Dietary Reference Intakes DRIs

To help you determine whether you are getting the right balance of nutrients, the government has established the dietary reference intakes (DRIs). The recommendations for vitamins and minerals exceed the average nutrition requirements of nearly all people, including athletes. The DRIs have several subgroupings:

  • Recommended dietary allowance (RDA) is the amount per day that should decrease the risk of chronic disease.
  • Adequate intake (AI) is used when an RDA cannot be determined for a particular nutrient.
  • Tolerable upper intake level (UL) is the highest level of a daily nutrient intake that is likely to pose no health risks. Above this U L, there is potential for increased risk.

Another measurement of intake you've likely seen is the daily value (DV), which is a compilation of DRIs used for food labels. The DV is intended to help people get a perspective on their overall dietary needs.

Recommended dieta ry

Daily value

allowance or

Nutrient

(on food labels)

adequate intake

Tolerable upper limit

Women

Men

Women & Men

Vitamin A (IU/day)

5,000

2,333

3,000

10,000

Vitamin C (mg/day)

60

75

90

2,000

Vitamin D (IU/day)

400

200 (<age 50)

200

2,000

400 (age 50-70)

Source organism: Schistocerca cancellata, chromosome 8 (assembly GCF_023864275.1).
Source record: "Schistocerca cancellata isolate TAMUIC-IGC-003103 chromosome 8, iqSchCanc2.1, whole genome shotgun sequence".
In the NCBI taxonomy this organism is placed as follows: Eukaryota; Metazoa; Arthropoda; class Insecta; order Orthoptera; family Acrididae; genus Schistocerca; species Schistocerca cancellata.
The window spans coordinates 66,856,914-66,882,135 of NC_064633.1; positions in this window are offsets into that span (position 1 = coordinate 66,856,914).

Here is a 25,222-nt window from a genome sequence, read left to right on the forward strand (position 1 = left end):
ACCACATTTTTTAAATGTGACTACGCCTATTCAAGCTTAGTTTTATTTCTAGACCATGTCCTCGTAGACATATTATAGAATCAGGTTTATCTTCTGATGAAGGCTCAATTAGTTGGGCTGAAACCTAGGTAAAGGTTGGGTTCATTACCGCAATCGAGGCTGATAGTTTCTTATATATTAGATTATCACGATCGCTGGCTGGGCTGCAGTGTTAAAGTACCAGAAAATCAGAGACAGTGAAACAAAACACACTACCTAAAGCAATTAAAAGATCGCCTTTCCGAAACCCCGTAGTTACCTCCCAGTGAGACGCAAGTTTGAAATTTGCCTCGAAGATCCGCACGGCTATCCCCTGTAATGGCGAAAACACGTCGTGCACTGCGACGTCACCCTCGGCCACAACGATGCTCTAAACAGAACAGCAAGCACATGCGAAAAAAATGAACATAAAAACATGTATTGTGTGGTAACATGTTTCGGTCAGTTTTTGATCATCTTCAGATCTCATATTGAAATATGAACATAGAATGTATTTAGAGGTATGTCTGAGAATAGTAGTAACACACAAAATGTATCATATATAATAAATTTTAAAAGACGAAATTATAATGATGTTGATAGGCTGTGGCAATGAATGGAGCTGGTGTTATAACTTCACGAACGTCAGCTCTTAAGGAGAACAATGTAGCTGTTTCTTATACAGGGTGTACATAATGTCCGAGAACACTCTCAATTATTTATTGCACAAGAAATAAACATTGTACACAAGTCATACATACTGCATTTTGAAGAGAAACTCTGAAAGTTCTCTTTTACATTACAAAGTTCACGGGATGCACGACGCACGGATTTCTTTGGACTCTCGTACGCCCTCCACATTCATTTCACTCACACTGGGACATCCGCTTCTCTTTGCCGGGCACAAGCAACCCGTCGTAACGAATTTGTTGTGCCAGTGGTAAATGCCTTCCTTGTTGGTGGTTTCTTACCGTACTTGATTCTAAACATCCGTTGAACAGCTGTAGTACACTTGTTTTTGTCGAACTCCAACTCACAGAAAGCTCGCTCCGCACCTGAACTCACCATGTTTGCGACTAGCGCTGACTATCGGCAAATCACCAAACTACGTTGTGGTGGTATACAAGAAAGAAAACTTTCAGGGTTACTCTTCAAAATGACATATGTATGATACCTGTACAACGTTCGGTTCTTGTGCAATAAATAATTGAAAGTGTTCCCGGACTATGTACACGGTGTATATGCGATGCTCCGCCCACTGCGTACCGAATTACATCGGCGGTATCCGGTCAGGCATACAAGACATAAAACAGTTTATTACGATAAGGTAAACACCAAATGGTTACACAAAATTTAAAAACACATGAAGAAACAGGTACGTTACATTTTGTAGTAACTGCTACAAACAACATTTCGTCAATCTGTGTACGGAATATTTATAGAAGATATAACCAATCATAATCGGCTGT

400

600 (>age 70)

600

Vitamin E (IU/day)

30

15

30

1,000

Vitamin K (^g/day)

80

90

120

ND

Thiamin (mg/day)

1.5

1.1

1.2

ND

Riboflavin (mg/day)

1.7

1.1

1.3

ND

Niacin (mg/day)

20

14

16

35

Vitamin B6 (mg/day)

2

1.3

1.3

100

1.5 (>age 50)

1.7

Folate (^g/day)

400

400

400

1,000

600 (if pregnant)

Vitamin B (^g/day)

6

2.4

2.4

ND

Calcium (mg/day)

1,000

1,000

1,000

2,500

1,200 (>age 50)

1,200

Iron (mg/day)

18

18

8

45*

8 (postmenopause)

Zinc (mg/day)

15

8

11

*The upper limit does not apply to people who are taking an iron supplement as a short-term medical treatment for iron-deficiency anemia.

Source: Food and Nutrition Board, Institute of Medicine. Dietary Reference Intakes. Landover, MD: National Academy

ND = not determined

*The upper limit does not apply to people who are taking an iron supplement as a short-term medical treatment for iron-deficiency anemia.

Source: Food and Nutrition Board, Institute of Medicine. Dietary Reference Intakes. Landover, MD: National Academy

Press. 1998 200°. [continued)

Nutrition For Kids

Nutrition For Kids

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